RadarCube ASP.NET Direct: How do I make the Cube work faster?
Posted by Ivan Pashkov on 16 August 2007 04:17 PM
This article applies to:
This article describes how to boost cube performance in your ASP.NET application.
There are four possible reasons why your application may slow down while opening the Cube.
Hence, you may take the following steps to make your application work faster.
Optimize your data source
Whether your relational database is organized effectively or not is very important. Since the data for the Cube belongs to the source data schema or the whole schema, it most likely will contain all the mistakes made while original database was designed. For example, if your database contains duplicated data, the Cube will have to load and process it anyway for optimizing the data structure. Imagine, for example, that the data source for the Cube is a single fact table without any related tables in the schema. This table might look like this:
Here each row of the table will contain duplicated data: CustomerName, CustomerAddress, and CustomerPhone columns. Though the Cube will process such a table without any difficulties, you will certainly loose in traffic and time to load data. Moreover, if you will single out CustomerName as a separate hierarchy in your Cube, the Cube will have to generate the list of all customers and to do lots of comparison operations to make them all unique. Naturally, it can't speed up the whole process.
To avoid such a situation you can help the Cube from the very beginning by designing a proper data schema:
In this case, your will significantly lessen both the traffic and the load time.
Leave out the data that is not really needed in the Cube
The size of the data schema also matters. If it includes many tables like, say, Customers, Shippers, Countries, Regions, Products, Categories, Employees, and so on – it will indoubtedly influence the speed of operation. Still you may not need all these tables in your Cube. However, if you assign a System.Data.DataSet object as the data source, the Cube will take by default all the tables from the whole schema. And even if the Cube does not display some of the tables in the Cube structure, and won't leave any them out. As a result, when the Cube gets opened it will try to read all the tables from the data schema, no matter whether you need them or not. So, organizing the Cube structure is always your responsibility.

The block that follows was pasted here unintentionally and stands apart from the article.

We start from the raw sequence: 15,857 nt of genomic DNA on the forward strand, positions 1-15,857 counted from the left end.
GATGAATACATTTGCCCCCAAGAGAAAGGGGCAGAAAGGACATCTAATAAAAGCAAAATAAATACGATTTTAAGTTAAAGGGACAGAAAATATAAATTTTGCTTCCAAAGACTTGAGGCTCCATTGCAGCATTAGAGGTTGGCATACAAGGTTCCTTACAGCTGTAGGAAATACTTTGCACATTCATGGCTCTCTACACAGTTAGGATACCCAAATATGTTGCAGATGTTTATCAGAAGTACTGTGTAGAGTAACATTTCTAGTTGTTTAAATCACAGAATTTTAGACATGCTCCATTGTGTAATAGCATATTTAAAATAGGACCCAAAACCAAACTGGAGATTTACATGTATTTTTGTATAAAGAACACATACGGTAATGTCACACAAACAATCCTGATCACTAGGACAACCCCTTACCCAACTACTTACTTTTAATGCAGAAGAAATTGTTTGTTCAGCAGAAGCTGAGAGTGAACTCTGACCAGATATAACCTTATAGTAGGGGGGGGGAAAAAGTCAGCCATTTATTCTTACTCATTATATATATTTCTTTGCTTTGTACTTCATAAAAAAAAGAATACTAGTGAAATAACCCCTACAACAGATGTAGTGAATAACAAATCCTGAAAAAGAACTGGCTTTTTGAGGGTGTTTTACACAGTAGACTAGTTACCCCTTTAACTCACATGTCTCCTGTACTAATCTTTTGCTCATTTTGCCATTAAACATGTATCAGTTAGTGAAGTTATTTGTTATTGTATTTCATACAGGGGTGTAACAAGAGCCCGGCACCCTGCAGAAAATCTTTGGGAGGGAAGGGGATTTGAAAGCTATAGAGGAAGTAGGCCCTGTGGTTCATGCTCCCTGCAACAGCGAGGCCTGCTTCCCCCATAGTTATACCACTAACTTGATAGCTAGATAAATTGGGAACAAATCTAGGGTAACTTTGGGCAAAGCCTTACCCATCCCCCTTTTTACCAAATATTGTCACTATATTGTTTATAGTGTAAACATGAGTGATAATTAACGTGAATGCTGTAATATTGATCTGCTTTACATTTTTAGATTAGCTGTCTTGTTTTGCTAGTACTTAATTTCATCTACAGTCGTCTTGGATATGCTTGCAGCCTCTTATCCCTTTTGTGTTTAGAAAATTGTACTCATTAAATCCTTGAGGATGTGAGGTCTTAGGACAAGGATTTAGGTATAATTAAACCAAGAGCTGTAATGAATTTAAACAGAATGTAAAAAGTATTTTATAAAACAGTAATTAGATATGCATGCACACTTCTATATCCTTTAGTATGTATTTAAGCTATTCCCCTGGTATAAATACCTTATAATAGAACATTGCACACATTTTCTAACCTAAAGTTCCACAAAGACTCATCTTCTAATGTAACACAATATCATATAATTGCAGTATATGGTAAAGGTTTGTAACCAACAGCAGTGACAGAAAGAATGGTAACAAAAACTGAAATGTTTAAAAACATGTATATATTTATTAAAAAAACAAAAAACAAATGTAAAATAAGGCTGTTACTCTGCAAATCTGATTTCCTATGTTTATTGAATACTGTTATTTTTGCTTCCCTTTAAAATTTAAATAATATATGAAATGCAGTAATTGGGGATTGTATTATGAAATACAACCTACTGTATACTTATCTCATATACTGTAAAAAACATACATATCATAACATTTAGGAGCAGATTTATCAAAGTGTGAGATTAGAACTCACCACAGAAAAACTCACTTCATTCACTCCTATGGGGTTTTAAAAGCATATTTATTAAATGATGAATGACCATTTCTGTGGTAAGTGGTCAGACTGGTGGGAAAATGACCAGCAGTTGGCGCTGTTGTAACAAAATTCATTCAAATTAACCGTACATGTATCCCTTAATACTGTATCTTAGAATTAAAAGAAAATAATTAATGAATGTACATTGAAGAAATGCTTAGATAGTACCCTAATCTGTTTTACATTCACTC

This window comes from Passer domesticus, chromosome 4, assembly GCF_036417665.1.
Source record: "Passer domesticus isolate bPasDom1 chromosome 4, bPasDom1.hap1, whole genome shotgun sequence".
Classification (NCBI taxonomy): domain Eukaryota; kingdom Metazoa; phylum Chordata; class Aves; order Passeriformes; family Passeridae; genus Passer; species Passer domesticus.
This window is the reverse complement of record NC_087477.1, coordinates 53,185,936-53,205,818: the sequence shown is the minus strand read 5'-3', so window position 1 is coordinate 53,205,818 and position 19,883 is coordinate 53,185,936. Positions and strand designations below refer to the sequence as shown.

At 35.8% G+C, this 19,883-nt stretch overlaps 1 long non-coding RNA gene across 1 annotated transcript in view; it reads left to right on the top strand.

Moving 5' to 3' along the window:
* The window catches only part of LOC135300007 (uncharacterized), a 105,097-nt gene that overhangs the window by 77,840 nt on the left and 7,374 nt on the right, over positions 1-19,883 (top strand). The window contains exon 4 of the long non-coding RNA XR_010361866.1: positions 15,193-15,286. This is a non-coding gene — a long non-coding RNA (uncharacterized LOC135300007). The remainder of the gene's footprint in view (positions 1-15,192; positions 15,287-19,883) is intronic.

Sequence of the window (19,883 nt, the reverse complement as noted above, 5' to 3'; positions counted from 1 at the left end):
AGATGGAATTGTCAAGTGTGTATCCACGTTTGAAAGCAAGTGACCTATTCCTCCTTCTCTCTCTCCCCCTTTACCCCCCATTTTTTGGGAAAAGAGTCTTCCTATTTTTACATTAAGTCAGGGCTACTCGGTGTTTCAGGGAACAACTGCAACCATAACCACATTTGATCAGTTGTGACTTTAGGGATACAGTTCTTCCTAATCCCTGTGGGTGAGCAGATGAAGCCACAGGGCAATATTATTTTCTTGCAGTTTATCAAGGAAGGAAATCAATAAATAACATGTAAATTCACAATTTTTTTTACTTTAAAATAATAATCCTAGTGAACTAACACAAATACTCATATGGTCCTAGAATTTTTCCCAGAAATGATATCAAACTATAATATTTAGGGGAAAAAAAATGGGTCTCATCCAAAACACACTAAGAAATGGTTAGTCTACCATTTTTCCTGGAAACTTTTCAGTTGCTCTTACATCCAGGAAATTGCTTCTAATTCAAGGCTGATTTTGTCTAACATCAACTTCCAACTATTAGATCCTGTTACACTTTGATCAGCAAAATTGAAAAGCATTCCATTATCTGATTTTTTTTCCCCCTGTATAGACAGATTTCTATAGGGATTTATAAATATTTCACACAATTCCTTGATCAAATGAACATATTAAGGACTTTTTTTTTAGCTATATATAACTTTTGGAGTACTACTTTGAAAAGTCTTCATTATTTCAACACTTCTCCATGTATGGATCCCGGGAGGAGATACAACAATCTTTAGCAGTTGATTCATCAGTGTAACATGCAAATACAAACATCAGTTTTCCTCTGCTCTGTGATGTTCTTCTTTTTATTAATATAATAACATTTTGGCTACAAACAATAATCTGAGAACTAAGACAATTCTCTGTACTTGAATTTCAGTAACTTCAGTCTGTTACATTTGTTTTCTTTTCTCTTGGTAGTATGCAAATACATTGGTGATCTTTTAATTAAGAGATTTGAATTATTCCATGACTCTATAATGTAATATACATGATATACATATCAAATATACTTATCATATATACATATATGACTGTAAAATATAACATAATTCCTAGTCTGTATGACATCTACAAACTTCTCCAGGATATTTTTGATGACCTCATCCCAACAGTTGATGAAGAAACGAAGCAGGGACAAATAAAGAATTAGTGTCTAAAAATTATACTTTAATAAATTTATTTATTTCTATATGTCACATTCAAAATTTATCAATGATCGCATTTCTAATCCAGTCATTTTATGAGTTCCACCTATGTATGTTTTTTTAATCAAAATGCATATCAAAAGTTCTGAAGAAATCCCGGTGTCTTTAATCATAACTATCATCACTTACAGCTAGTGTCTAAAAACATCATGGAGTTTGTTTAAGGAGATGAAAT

Another problem is that you should always remember what fields are used in the Cube. For example, your table of customers may contain lots of information about them, like their addresses, phone numbers, credit card information, birth date and even pictures. Not all of those fields are really needed in your Cube. But, again, the Cube will think you need them for some other purpose, even if they are pictures. So, you should also take care about such extra-fields in your tables, and include in the data schema only what is really needed.
In most cases, it would be a good idea to create a separate DataSet with the only data you really need for your Cube. These simple steps may significantly cut down the size of data to be loaded by the Cube, and so you will get an advantage in speed.
Use the IDataReader or the IDbCommand interfaces
The Cube may read data from the fact table or from a dimension table either with a System.Data.DataTable object or the IDataReader interface. By default, the Cube does as follows: it reads the structure of the dataset and when the Cube is opened, reads the data for building it from a System.Data.DataSet object. That means the DataSet must already be filled with data by the moment the Cube opens. So, before the Cube can start building itself, the whole data must be loaded into the server's memory. This can work when the dataset is relatively small, but with a big one can cause a noticeable lag.
To avoid that problem, the Cube supports reading IDataReader interface. The idea is that you can provide IDataReader interface for any table in the data schema, and if you do, the Cube will use it when it needs to retrieve data. It is quite easy to provide IDataReader interfaces for tables. You can learn more from the following article:
When you provide IDataReader interfaces, you still need to have the dataset because the Cube reads metadata from a System.Data.DataSet object, but you don't have to fill it with data! Instead, you just make the Cube use IDataReader when it needs data. This may boost the Cube performance by several times. So we would strongly recommend you to do that.
Use one multilevel hierarchy instead of several separate hierarchies
When you define the Cube structure, there may be some hierarchies that logically must always go together. For example, such hierarchies as "Year", "Quarter", "Month" or "Categories", "Products" should be logically combined together into multilevel hierarchies so that the Cube interpret them as a unit. It’s not that you’re prohibited to use them as separate hierarchies, but combining such hierarchies into multilevel ones may give you a significant gain in performance. This is because the Cube creates less hierarchy members for a multilevel hierarchy than for several separate ones for the same number of levels. This may be a useful tip, if you have to handle long hierarchies.